CHRISTIAN AND JEW UNDER HITLER (The Press, March 2, 1939)
A Glimpse of Shadowed Homes
Specially written for the Press by LESLIE PATERSON (pseudonym for Kae Hursthouse)
When I arrived in Berlin in early December the air was wonderfully mild. I could have thought I had stepped into spring except that the flower stalls in the streets were piled with Advent wreaths and candles and the late gold and brown chrysanthemums. I had the good fortune to be a guest in a German home. My hosts were Christians, and had suffered much for their loyalty to the Confessional Church. The coming Christmas rites were particularly precious to this family for their observance was threatened. It is true that Woolworths were doing a roaring trade in cribs, oxen and asses, wise men and shepherds, Joseph and Mary and the Holy Babe: and that other shops sold carved wooden figures from Ober-Ammergau, and hosts of adorable chubby angels of painted wood. Nor was one allowed to forget the archangel with golden wings, nor the Star in the East. But it was rumoured that this was to be the last year in which the officials of the Third Reich would permit this use of Christian symbolism, and the Schwartze Corps, the organ of the Black Shirts, had protested against it. My host’s children, too, were indignant because they had not been taught carols at school, where they were ignoring Christmas to honour the solemn festival of the Winter Solstice.
Bui at home we gathered every evening round the piano to sing carols and to hear the children recite from the Old Testament the promises of the coming Messiah. I hope I shall never forget the high, proud voices of the little boys as they said, or rather shouted, “There shall come forth a rod out of the stem of Jesse and a Branch shall grow out of his roots, and the Spirit of the Lord shall be upon him, the spirit of wisdom and understanding.”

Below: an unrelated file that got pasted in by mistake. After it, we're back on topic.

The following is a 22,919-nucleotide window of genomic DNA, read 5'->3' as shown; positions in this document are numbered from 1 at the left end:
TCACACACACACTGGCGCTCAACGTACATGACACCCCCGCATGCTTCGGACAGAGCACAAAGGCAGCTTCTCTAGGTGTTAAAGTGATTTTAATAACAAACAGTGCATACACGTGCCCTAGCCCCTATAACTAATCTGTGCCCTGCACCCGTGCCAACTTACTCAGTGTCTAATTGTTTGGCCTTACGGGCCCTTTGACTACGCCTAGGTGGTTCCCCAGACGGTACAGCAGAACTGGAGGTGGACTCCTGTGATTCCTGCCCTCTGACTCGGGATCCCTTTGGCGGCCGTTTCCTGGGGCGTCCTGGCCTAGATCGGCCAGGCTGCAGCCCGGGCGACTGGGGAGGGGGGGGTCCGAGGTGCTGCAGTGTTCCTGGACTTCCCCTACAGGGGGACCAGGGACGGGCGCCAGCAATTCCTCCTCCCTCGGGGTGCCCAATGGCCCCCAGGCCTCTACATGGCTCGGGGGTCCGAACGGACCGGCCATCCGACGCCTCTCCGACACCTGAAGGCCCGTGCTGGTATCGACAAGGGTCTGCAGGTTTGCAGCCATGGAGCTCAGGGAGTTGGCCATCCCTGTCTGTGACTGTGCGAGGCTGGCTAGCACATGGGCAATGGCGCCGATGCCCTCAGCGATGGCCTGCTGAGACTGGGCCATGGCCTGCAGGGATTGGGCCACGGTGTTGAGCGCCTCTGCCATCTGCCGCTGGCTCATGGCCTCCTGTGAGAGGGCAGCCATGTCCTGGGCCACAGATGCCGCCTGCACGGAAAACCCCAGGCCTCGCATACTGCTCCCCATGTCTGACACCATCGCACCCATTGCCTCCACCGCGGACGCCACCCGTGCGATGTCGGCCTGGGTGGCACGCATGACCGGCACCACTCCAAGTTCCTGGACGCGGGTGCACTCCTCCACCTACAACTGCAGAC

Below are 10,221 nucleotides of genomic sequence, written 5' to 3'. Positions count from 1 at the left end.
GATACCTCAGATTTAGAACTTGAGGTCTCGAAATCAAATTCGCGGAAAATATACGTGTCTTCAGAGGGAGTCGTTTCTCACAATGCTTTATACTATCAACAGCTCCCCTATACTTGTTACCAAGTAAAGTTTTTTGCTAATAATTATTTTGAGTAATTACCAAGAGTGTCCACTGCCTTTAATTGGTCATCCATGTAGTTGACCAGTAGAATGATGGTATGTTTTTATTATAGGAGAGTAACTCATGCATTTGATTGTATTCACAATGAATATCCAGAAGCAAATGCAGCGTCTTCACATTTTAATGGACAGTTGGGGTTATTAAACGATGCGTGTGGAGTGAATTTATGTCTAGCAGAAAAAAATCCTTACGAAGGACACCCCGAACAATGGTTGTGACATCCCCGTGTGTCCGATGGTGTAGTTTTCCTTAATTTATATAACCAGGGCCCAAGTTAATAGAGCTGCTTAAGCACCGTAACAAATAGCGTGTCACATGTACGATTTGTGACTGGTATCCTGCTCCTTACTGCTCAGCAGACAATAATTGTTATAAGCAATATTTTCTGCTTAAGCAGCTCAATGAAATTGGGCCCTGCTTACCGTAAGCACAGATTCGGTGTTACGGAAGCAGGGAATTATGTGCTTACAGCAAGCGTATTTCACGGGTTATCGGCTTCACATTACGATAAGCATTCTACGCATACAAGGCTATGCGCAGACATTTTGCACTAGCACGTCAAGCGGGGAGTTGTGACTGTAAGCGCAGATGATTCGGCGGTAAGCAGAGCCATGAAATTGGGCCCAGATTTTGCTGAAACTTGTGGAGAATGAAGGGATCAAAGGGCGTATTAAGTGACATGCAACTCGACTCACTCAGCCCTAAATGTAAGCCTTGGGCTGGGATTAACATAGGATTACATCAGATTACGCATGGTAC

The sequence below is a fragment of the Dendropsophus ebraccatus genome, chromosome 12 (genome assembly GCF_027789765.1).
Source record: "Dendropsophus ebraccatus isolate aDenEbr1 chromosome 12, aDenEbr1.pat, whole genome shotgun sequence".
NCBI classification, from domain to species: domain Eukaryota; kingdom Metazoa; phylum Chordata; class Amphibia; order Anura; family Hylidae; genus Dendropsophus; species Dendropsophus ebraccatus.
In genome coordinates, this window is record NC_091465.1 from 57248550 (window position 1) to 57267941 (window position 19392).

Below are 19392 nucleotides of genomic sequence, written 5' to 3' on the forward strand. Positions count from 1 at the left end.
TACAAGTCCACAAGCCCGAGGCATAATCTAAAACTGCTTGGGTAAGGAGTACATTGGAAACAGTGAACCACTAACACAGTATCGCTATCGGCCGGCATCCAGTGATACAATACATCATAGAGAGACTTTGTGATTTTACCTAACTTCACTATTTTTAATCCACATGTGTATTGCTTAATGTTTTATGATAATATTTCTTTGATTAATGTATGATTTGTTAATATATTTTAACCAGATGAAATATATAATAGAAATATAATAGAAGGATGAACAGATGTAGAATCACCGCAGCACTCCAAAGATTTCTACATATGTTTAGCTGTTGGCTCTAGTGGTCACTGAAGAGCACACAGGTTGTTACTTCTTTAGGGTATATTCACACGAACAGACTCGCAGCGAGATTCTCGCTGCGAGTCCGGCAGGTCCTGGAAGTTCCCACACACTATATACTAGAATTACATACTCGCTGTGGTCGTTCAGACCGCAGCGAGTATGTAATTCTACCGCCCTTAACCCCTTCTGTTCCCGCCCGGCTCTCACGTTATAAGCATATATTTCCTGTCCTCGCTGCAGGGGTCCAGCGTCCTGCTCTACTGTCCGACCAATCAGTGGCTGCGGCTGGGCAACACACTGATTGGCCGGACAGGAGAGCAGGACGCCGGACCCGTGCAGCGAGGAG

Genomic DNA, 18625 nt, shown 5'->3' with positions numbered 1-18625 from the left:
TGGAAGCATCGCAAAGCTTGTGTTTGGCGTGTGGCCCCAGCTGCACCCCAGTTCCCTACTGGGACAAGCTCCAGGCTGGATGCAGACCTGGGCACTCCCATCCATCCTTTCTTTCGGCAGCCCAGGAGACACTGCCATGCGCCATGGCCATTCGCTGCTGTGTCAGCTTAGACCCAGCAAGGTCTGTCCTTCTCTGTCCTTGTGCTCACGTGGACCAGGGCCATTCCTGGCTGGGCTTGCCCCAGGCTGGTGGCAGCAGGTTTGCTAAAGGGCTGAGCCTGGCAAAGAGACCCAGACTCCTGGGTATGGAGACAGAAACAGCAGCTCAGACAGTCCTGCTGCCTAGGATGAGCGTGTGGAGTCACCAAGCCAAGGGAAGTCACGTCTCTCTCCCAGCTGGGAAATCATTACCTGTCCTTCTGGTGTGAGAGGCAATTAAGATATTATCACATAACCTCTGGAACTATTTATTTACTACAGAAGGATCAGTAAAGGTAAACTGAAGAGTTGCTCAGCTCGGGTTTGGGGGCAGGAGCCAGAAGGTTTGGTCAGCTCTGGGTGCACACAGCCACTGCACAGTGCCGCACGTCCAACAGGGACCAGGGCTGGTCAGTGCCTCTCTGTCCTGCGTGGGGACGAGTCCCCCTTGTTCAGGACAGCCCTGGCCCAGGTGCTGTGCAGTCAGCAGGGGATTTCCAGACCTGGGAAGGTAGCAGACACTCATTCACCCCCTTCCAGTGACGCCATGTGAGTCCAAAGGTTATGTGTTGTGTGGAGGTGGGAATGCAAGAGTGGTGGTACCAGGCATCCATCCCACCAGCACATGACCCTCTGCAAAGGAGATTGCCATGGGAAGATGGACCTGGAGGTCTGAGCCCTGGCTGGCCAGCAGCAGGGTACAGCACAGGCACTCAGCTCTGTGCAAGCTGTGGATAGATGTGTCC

The Forces of Darkness
As during my stay I came to hear more and more of the struggle of the Church I felt as if I had been wafted back to the first century, when the early Christians were struggling with the forces of pagan darkness. Just now, except in the case of Niemoller and some others, these forces are using cunning rather than violence. For instance, the Evangelical Church asks for permission to run a girls’camp for Bible study. “Certainly,” replies the Government, “only of course you must not play games or organise other amusements, as this is the province of the Hitler Youth Movement.” Or, three pastors in neighbouring villages are known to be staunch churchmen. The one with the largest family is promptly compelled to accept a miserable living at the other end of Germany, where he cannot afford to take his family. The second will be forced away to another remote village, while the third will be forbidden to leave his own parish. And again, in the Prussian Church, which is State dependent, members of the German Faith Movement (professed pagans) ask for and obtain jobs as pastors, so that they may the better destroy Christian solidarity.